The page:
Every pet owner wants to know what foods are safe for their pets to eat. The Internet is filled with information on the do’s and don’ts of giving your pet fresh fruit, but it can sometimes be hard to find clear answers that are based on scientific research. Can guinea pigs eat oranges? If I had a dollar for every time someone asked me that question I would be rich. It is one of the most common questions that people ask me because they want to know if their guinea pig can eat and enjoy oranges.
Can guinea pigs eat oranges? Yes, they can. Oranges have copious amounts of Vitamin C which guinea pigs do not produce Vitamin C naturally so they need to get it from their diet. Orange skin and flesh are both healthy and edible for guinea pigs, but the seeds are poisonous for them and must be removed thoroughly beforehand.
In addition to regular oranges, guinea pigs can also eat mandarins, blood oranges, clementines, and tangerines safely in moderation.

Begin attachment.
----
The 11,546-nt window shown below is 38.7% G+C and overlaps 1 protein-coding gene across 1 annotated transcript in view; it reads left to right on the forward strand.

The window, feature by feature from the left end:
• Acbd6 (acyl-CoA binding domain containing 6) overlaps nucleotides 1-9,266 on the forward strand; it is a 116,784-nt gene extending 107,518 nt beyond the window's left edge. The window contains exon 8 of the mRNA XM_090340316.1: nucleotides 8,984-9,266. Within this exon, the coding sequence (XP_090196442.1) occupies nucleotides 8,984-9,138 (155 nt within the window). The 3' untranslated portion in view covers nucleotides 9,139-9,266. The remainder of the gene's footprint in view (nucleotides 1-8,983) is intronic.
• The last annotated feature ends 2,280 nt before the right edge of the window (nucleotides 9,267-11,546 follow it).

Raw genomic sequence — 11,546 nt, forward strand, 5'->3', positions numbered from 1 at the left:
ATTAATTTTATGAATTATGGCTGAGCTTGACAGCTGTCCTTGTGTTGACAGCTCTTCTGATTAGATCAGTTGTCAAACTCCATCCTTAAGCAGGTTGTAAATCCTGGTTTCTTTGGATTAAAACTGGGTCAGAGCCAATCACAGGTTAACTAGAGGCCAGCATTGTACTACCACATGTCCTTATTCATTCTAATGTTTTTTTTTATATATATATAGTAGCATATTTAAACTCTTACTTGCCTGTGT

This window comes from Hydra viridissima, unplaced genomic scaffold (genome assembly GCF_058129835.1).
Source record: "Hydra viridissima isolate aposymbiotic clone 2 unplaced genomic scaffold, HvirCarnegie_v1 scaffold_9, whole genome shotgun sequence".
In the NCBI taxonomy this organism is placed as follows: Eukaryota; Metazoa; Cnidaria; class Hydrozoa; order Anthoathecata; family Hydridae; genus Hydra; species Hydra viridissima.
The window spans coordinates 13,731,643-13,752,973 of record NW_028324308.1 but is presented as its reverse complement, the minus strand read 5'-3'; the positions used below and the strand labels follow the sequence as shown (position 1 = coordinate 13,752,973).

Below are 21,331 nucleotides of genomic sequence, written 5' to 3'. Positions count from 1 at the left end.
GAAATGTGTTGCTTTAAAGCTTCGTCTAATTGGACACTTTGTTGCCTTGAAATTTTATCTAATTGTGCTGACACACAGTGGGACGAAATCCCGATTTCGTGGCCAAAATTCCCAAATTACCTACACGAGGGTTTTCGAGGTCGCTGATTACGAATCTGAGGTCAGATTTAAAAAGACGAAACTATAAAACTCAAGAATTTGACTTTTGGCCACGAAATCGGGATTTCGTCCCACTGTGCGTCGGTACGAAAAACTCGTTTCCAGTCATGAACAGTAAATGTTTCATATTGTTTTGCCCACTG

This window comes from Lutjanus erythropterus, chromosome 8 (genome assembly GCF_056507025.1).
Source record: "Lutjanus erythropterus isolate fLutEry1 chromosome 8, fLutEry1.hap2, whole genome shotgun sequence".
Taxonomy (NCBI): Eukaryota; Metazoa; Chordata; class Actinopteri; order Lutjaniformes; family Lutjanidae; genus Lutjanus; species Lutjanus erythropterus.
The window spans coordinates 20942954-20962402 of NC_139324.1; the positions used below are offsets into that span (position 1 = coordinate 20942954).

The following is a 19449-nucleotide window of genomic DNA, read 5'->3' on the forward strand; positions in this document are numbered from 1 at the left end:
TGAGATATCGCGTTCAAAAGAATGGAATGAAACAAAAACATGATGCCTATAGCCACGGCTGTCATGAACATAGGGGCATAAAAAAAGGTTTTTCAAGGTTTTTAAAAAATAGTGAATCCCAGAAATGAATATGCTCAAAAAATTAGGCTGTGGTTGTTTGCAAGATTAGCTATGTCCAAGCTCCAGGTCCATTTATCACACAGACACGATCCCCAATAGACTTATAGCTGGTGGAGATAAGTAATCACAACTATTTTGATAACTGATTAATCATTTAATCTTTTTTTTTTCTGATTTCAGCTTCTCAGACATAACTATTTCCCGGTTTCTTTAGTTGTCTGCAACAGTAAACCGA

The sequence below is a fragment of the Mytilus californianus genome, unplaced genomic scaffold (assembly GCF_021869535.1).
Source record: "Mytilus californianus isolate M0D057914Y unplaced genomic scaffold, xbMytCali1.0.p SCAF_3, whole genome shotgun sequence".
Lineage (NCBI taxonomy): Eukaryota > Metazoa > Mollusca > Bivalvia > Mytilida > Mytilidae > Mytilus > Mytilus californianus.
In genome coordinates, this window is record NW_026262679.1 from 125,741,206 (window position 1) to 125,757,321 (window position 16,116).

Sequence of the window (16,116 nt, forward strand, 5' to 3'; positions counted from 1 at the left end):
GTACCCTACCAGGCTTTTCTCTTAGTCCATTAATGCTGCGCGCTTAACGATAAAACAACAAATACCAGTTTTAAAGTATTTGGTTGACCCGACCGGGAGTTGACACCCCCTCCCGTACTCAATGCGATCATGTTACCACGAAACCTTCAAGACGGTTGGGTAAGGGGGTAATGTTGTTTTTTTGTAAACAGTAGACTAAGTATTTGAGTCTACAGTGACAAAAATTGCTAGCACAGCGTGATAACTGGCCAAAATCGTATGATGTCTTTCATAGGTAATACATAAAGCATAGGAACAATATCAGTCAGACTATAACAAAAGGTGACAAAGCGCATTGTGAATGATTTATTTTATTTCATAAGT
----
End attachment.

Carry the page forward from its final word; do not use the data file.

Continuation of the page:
Are you familiar with the health benefit of oranges for your pet cavies? Or do you want to learn about the risks involved with overfeeding these fruits? Whatever your queries are, you will find their answers in this article.
- Are oranges healthy for guinea pigs?
- Why shouldn’t you overfeed oranges to guinea pigs?
- What about orange peel? Can guinea pigs eat it?
- Are the seeds present in oranges safe for guinea pigs?
- Can guinea pigs eat blood oranges?
- Can you feed mandarin oranges to guinea pigs?
- What about clementine? Is it edible to guinea pigs?
- Is it okay to feed tangerines to guinea pigs?
- Conclusion: Can Guinea Pigs Eat Oranges?
Are oranges healthy for guinea pigs?
If you have been wondering if great taste equals great nutrition for your furry pals, take a look at what beta-carotene and Vitamin C can do for your guinea pig’s diet!
All citrus fruits, including oranges, have an abundance of Vitamin C that plays a key role in strengthening our immune health. But what about your cavies? Can oranges benefit their health as well? Let’s find out.
Take a look at the table given below to learn about the nutritional value of oranges:
|Vitamin A||225 IU|
|Vitamin B1 (Thiamin)||0.114 mg|
|Vitamin B2 (Riboflavin)||0.052 mg|
|Vitamin B3 (Niacin)||0.369 mg|
|Vitamin B4 (Choline)||11 mg|
|Vitamin B5 (Pantothenic acid)||0.328 mg|
|Vitamin B6 (Pyridoxine)||0.079 mg|
|Vitamin B9 (Folates)||39 mcg|
|Vitamin C||69.7 mg|
|Vitamin E||0.24 mg|
|Iron, Fe||0.1 mg|
|Calcium, Ca||40 mg|
|Sodium, Na||0 mg|
|Potassium, K||169 mg|
|Copper, Cu||39 mcg|
|Magnesium, Mg||10 mg|